SEOUL, SOUTH KOREA - APRIL 08:  People burn a ...Image by Getty Images via Daylife

Some display of power, eh? To 'threaten' US, and deter further plans of interfering with other countries' business, internal or external? Whatever, the implication may be far-reaching than planned or expected.


06/18/2009 | 12:46 PM

TOKYONorth Korea may fire a long-range ballistic missile toward Hawaii in early July, a Japanese newspaper said Thursday, amid escalating tensions between the communist country and the United States over Pyongyang's nuclear and missile programs.

The missile, believed to be a long-range Taepodong-2, would be launched from North Korea's Dongchang-ni site on the northwestern coast, said the Yomiuri daily, Japan's top-selling newspaper. It cited an analysis by the Japanese Defense Ministry and intelligence gathered by US reconnaissance satellites.

The missile launch could come between July 4 and 8, the paper said. It noted North Korea had fired the Taepodong-2 missile on July 4, 1996. Also July 8 is the anniversary of the 1994 death of North Korea founder Kim Il Sung.

The Yomiuri report is the latest in mounting media speculation that the communist country could launch a long-range missile soon following its underground nuclear test on May 25.

A spokesman for the Japanese Defense Ministry declined to comment on the report. Officials from South Korea's Defense Ministry and the National Intelligence Service — the country's main spy agency — said they could not confirm it.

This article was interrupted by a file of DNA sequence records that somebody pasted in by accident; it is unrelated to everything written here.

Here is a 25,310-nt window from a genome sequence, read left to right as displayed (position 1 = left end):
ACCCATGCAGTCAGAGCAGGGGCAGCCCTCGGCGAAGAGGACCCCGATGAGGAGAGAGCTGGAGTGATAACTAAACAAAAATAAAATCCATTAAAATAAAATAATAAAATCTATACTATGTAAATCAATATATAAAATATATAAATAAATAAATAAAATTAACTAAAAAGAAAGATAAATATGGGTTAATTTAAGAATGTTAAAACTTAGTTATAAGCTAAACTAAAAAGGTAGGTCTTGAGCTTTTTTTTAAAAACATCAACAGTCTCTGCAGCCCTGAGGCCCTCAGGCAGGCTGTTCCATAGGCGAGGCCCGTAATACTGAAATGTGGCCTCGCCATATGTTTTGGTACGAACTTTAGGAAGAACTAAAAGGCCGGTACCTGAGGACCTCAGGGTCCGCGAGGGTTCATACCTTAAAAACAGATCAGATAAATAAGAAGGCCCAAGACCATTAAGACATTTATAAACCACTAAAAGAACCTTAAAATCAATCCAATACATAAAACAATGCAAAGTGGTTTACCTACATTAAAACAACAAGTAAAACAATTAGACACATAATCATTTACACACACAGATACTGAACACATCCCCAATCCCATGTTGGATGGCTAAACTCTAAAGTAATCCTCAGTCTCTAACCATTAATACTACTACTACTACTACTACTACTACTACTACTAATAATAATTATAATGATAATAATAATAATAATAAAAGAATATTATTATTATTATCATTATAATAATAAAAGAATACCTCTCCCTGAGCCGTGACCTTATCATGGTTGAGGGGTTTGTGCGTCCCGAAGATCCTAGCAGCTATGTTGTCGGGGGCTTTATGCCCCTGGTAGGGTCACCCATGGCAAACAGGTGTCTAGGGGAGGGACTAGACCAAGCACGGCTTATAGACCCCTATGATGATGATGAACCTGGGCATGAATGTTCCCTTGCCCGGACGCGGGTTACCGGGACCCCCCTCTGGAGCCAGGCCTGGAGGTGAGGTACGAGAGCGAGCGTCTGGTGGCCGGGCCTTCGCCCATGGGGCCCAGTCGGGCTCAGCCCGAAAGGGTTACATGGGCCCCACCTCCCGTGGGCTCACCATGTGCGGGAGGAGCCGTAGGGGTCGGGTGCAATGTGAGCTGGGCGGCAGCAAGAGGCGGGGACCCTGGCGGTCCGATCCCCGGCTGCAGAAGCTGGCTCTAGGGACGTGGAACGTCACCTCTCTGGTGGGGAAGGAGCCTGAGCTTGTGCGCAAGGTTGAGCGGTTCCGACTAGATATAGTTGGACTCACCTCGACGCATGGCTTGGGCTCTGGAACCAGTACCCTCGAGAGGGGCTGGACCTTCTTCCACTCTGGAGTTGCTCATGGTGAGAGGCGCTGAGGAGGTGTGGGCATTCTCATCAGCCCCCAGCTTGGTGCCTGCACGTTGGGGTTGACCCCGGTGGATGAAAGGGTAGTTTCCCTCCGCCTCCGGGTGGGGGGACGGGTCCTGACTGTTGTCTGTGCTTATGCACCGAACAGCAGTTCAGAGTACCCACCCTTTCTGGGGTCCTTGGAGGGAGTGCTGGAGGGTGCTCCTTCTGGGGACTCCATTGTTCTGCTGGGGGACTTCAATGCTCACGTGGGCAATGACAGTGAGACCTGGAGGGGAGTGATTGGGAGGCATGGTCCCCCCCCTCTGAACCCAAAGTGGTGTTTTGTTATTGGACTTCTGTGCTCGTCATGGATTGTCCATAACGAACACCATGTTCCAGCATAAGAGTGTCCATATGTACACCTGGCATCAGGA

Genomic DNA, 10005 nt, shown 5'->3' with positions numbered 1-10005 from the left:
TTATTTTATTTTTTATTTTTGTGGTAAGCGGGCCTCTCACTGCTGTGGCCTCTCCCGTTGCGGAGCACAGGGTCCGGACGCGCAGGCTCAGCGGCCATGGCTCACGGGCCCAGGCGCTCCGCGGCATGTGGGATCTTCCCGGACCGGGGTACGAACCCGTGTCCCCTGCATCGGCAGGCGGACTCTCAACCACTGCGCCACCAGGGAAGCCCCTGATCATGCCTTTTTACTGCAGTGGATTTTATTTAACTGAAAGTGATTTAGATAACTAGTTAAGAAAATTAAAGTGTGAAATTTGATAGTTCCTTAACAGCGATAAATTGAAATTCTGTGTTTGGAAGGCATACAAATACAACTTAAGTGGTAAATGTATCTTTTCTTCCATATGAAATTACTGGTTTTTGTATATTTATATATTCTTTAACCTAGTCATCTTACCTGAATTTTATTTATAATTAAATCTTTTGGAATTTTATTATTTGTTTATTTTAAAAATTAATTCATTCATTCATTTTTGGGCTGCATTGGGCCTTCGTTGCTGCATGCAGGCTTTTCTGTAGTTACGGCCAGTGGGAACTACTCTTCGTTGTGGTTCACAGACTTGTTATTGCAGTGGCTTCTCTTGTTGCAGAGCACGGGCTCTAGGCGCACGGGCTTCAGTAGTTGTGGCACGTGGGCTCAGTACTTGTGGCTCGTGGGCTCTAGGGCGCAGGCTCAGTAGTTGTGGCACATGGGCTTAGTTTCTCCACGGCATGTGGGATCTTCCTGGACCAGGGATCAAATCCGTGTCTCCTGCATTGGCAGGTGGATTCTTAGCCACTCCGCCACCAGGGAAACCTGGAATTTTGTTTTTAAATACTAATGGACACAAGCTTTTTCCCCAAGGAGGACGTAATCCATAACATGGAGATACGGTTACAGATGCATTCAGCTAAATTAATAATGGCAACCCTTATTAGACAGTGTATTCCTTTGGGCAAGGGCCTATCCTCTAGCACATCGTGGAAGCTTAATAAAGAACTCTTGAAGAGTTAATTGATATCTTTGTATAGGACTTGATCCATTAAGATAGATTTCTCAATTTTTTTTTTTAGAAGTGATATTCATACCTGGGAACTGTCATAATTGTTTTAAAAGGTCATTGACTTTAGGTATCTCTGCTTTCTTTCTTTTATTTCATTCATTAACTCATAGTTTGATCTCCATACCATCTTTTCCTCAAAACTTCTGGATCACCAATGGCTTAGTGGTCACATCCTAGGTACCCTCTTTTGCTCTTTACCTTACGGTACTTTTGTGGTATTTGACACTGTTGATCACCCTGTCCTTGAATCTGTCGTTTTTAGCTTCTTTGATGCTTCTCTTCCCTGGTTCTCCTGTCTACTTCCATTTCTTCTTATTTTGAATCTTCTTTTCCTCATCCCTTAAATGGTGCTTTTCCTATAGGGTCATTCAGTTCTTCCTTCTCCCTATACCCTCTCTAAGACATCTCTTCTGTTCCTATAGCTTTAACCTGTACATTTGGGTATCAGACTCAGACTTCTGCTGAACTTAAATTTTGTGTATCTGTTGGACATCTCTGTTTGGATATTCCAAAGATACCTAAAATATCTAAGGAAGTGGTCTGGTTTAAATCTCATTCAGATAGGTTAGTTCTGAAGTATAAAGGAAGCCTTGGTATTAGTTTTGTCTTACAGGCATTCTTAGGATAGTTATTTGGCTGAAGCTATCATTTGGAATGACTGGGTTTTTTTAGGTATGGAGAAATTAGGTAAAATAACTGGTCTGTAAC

While the Yomiuri speculated the Taepodong-2 could fly over Japan and toward Hawaii, it said the missile would not be able to hit the main islands of Hawaii.

In Washington on Tuesday, Gen. James Cartwright, vice chairman of the Joint Chiefs of Staff, said it would take at least three to five years for North Korea to pose a real threat to the West Coast of the United States.

North Korea is believed to have enough weaponized plutonium for at least half a dozen atomic bombs. The regime revealed last week that it is also producing enriched uranium. The two materials are key ingredients for making atomic bombs.

North Korea conducted its second nuclear test on May 25 following its first underground atomic blast in October 2006.

The United Nations last week punished North Korea over the May nuclear test by expanding an arms embargo and authorizing ship searches on the high seas in a bid to derail its nuclear and missile programs.

North Korea has claimed its nuclear bombs are a deterrent against the United States and accuses Washington of plotting with Seoul to topple its secretive regime — led by the unpredictable dictator Kim Jong Il who is reportedly preparing to hand over power to his 26-year-old youngest son, Jong Un. - AP

From; see the source article here.

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